December 1, 2023

Pfizer said it would move forward with an oral version of an Ozempic-like drug candidate and abandon another, as the competition heats up for a pill version of wildly popular weight-loss drugs.

The giant drugmaker jettisoned one experimental pill after patients in studies experienced elevated enzymes that could indicate liver damage, Pfizer said Tuesday. The company will continue clinical trials for its other weight-loss pill candidate, danuglipron, which it said has shown promising results with no evidence of side effects on the liver.

Eli Lilly also on Monday disclosed results from a new injectable drug, retatrutide, that demonstrated patients lost 24 percent of their body weight over 48 weeks — a showing even more dramatic than the most effective drugs on the market, which have helped patients shed 15 percent of their weight.

Drugs like Ozempic are causing a frenzy among people desperate to shed weight — and among investors eyeing the potential profits of a medication that could treat a huge swath of the American population that is obese. Ozempic and rival drugs are approved by the U.S. Food and Drug Administration only to treat diabetes, but they owe their viral fame to their effectiveness in helping people lose weight.

The popularity of this new class of weight-loss medications is already fueling a clash with insurers over prescriptions for patients who don’t have diabetes, foreshadowing more consequential debates over insurance for pricey drugs that affect millions of Americans.

Insurers clamping down on doctors who prescribe Ozempic for weight loss

The drugs mimic a hormone naturally produced by the body, glucagon-like peptide 1. GLP-1 drugs, as they are often called, slow the emptying of the stomach and suppress appetite. The most popular ones on the market, including Ozempic, Mounjaro and Wegovy — which is FDA-approved for obesity — are all injectable drugs, and manufacturers are betting there will be even more demand for a pill version.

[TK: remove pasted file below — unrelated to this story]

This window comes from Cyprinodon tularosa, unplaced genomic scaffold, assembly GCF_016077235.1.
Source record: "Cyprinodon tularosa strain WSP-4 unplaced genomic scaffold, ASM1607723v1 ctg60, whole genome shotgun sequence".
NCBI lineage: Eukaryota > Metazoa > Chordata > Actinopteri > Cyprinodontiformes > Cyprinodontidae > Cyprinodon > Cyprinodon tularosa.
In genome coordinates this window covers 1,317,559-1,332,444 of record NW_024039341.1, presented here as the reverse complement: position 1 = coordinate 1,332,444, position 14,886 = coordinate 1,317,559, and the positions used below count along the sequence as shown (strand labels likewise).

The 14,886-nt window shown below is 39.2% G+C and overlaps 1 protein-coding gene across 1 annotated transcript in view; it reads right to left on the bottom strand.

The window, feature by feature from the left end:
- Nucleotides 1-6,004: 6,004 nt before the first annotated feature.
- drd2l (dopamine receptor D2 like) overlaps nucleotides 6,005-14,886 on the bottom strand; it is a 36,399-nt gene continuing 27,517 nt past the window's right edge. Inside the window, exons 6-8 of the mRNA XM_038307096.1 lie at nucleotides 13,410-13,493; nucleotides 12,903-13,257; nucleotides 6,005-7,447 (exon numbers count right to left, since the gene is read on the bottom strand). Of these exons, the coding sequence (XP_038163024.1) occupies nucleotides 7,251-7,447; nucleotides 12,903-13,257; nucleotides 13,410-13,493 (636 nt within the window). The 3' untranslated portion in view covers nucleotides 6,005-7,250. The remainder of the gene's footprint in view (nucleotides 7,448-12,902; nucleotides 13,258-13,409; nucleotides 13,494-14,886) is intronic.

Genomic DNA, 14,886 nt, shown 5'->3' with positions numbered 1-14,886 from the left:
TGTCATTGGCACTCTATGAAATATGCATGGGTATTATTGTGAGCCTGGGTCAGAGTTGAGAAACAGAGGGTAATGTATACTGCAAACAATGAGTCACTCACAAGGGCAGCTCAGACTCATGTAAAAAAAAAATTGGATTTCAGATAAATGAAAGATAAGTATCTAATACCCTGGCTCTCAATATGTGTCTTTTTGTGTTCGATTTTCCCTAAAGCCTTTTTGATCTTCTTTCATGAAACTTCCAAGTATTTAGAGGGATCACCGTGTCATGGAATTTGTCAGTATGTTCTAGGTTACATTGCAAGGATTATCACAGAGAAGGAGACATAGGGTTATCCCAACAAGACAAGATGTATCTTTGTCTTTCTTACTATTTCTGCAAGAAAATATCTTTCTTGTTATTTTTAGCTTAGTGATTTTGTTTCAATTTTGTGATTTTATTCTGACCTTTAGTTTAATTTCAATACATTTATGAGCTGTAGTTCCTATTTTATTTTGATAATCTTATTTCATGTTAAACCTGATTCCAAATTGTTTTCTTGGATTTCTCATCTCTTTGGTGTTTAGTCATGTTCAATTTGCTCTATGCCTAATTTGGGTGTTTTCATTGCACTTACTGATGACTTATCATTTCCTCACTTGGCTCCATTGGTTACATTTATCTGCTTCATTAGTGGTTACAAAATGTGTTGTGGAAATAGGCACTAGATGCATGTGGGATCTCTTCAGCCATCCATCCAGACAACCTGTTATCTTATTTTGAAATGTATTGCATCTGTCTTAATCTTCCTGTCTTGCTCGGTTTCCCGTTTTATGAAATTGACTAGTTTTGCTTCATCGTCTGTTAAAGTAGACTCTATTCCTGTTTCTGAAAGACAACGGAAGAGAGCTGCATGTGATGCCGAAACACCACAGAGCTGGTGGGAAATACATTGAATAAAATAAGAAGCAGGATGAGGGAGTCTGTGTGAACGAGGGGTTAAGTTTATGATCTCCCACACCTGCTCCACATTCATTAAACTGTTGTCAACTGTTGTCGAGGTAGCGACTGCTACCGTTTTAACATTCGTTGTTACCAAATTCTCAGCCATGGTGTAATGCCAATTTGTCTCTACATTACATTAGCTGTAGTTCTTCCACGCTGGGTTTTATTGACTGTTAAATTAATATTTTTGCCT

Pfizer’s decision has investors fretting over whether danuglipron, which is taken twice a day, will be competitive with other pills that only need to be taken once daily. The company’s stock price fell by 5 percent in early trading Monday before rebounding slightly.

“This is a big setback” for Pfizer, Umer Raffat, an analyst at Evercore ISI, wrote in a research note. Observing that the now-abandoned candidate was a once-a-day pill, he wrote of danuglipron, “it’s not the best shot they had.” Analysts at Cowen acknowledged the worries about competition but wrote, “we think it’s too early to call a winner yet.”

A Pfizer spokesperson said the company is developing a “modified once-daily version” of danuglipron and still believes it has the potential to bring in $10 billion a year in sales for both obesity and Type 2 diabetes.

Eli Lilly, the maker of Mounjaro, released results Friday from a study on an oral GLP-1 drug candidate that showed people lost 8.6 to 12.6 percent of their body weight after 26 weeks. It said side effects ranged from mild to moderate.

Novo Nordisk, which makes Ozempic and Wegovy, may have the pole position on developing a weight-loss pill. The company is conducting late-stage trials on a pill candidate using the same active ingredient as its hit injectable drugs, and it reported in May that patients lost 17.4 percent of their weight over 68 weeks on a once-daily dose.

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